THE foundation for Hans Petter Moland’s actioner is a 2014 Norwegian film “In Order of Disappearance”.
Memorialising that title is a series of slides during the course of “Cold Pursuit” telling us the gang nicknames of the bad guys whose demise we have just witnessed.
That’s just one of the many subtle moments of humour in a film in which a lot of bad guys get their comeuppances at the hands not of the police force in Kehoe in the Colorado snow country but of Nels, who operates the snow-plough clearing the road between Kehoe and the luxury hotel nearer the slopes thus saving well-heeled skiers and snow bunnies from having to go far for après ski frolics.
Nels gets angry when his son gets shot by a goon employed by drug mogul Mister Big. The film is about how, to the confusion of the cops and the neglect of any kind of conventional morality, Nels goes on the warpath. A bunch of Indians also targets Mr Big whom they believe wants to take possession of their land. That, in a nutshell, is what “Cold Pursuit” is about.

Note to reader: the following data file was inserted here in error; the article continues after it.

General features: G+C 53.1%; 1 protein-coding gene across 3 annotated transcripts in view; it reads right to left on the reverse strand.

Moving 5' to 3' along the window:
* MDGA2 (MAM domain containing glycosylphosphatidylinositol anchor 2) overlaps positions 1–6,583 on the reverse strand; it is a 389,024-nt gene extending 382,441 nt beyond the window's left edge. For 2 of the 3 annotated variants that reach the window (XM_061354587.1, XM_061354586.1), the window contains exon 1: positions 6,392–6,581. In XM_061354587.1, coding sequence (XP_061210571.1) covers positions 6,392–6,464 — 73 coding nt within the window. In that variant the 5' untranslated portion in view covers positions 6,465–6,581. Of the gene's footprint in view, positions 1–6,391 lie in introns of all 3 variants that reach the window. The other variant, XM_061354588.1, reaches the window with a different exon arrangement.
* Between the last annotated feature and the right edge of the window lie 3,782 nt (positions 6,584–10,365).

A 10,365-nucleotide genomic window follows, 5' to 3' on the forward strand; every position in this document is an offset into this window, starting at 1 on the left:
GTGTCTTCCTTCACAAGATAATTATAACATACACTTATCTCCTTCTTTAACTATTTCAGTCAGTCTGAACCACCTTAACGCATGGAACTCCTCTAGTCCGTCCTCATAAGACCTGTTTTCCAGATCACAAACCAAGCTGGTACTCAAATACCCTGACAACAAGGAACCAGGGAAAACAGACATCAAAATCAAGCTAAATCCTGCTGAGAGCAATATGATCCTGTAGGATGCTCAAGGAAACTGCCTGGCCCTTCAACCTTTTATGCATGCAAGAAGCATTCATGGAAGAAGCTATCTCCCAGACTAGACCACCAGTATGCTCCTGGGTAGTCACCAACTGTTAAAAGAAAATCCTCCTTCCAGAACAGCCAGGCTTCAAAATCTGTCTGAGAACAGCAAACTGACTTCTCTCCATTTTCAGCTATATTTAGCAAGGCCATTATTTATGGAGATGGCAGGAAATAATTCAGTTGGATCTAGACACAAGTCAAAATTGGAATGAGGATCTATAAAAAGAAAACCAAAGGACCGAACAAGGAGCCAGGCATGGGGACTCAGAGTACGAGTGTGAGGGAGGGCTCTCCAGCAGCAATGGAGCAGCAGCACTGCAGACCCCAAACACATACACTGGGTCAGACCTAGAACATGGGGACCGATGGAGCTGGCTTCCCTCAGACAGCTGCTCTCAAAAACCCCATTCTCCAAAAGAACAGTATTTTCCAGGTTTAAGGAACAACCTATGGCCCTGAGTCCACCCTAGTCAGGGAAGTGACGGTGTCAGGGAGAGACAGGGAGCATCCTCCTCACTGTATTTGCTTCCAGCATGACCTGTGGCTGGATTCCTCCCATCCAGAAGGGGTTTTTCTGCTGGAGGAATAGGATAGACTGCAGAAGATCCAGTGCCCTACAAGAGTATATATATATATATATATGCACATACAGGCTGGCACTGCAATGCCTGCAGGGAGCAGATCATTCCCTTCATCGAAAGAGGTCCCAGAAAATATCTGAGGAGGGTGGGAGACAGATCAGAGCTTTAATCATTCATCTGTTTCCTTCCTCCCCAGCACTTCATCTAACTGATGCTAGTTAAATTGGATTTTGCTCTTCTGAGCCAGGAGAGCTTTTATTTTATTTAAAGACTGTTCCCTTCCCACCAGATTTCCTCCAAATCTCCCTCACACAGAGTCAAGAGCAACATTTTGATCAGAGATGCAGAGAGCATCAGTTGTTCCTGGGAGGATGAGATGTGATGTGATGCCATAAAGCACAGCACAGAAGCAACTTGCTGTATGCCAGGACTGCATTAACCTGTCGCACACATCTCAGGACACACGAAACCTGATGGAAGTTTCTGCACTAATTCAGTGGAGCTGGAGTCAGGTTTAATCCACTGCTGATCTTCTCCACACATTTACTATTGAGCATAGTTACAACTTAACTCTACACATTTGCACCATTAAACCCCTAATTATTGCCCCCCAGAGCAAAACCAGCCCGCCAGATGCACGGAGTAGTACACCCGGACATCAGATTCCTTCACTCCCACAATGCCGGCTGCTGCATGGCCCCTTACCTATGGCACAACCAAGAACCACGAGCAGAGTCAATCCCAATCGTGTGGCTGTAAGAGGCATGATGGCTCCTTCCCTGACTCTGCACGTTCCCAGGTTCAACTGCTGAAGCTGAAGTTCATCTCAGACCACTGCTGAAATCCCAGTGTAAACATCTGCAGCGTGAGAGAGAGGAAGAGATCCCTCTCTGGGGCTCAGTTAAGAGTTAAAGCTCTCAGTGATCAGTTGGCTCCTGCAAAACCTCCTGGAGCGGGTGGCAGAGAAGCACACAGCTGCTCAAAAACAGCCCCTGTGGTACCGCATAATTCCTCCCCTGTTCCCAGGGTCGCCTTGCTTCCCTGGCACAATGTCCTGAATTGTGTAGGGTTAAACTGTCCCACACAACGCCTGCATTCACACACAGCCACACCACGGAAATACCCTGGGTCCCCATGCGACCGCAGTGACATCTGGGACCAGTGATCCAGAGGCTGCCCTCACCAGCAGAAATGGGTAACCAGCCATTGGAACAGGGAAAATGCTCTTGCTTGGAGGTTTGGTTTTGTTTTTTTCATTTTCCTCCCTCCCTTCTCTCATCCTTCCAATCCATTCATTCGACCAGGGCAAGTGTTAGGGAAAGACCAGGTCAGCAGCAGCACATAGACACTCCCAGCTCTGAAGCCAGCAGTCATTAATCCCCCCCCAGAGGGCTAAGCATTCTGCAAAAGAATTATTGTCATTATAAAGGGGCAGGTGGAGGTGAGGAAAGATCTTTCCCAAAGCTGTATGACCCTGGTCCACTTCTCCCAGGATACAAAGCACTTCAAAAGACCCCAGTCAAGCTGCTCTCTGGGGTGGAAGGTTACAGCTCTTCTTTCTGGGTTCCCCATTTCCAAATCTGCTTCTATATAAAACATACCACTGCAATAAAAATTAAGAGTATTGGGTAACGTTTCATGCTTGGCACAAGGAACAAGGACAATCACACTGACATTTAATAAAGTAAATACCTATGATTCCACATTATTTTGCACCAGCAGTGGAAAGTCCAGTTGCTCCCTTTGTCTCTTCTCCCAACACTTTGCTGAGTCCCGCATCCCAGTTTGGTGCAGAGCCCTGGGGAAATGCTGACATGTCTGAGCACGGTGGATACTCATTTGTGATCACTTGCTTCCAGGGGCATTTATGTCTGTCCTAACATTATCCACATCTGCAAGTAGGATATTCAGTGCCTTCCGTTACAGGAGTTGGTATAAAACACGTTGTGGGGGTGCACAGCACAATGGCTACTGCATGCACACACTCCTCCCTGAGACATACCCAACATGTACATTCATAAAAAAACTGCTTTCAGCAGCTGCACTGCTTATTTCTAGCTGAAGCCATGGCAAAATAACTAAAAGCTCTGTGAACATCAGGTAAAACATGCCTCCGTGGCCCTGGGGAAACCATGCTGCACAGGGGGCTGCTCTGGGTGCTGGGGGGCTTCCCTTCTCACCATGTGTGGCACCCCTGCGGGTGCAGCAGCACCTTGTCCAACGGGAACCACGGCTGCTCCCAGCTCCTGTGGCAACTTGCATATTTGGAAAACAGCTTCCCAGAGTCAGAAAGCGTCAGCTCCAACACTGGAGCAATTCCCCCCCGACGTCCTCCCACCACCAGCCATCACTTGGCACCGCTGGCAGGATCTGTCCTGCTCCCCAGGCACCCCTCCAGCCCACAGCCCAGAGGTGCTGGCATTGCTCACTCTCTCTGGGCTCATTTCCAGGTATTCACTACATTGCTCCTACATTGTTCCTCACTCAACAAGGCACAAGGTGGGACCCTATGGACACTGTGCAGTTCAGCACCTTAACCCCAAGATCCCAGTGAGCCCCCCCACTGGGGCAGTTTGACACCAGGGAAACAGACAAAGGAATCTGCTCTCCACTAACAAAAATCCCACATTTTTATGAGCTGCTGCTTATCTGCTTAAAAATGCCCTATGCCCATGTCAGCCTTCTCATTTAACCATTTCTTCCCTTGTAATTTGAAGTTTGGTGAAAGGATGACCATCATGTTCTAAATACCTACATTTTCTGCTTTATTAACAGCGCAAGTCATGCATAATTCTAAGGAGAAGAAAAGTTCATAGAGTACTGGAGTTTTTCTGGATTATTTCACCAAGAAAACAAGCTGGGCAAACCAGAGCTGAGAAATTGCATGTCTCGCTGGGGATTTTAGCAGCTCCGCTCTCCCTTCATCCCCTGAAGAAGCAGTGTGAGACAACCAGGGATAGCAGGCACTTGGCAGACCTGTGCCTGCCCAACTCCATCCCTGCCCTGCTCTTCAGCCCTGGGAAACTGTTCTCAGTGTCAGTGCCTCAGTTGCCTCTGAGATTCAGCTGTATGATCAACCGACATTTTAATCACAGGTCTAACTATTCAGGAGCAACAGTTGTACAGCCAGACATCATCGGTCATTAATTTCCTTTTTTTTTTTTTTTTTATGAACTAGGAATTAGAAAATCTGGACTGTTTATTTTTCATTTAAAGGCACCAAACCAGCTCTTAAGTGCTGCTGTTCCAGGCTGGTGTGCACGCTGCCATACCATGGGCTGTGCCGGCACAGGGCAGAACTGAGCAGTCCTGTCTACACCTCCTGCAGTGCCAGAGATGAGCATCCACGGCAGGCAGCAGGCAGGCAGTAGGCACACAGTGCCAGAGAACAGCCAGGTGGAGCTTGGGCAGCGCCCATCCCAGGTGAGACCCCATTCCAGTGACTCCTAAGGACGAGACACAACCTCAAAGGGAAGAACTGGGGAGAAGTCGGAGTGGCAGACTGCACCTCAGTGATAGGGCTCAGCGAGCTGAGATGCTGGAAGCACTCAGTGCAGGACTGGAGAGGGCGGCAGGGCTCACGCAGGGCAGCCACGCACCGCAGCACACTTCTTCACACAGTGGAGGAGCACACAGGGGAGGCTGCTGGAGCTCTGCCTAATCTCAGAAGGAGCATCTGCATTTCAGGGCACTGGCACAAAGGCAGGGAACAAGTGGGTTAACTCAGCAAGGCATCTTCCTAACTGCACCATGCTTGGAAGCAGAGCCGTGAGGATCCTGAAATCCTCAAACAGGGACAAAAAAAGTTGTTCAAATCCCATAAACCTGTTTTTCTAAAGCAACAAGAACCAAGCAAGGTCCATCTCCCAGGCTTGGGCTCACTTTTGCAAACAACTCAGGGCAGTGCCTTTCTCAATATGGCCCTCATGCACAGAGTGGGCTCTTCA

The nutshell is big enough to hold a lot of goons and a small delegation of Indians. And as the goons die in small groups, Frank Baldwin’s adaptation of the story ramps up the tensions to nice proportions pretty much in step with the laughs, some of which you need to be quick to notice, others that you mightn’t expect to find in an actioner.
Liam Neeson plays Nels, a man with a mission. Tom Bateman is ruthless gang chief Viking who’s more funny ha-ha than he thinks. The shoot-out resolving it all is spectacular. The winter landscapes make the exterior scenes almost resemble brilliant black-and-white photography. It’s well-made escapism untrammelled by message or morality.
At all cinemas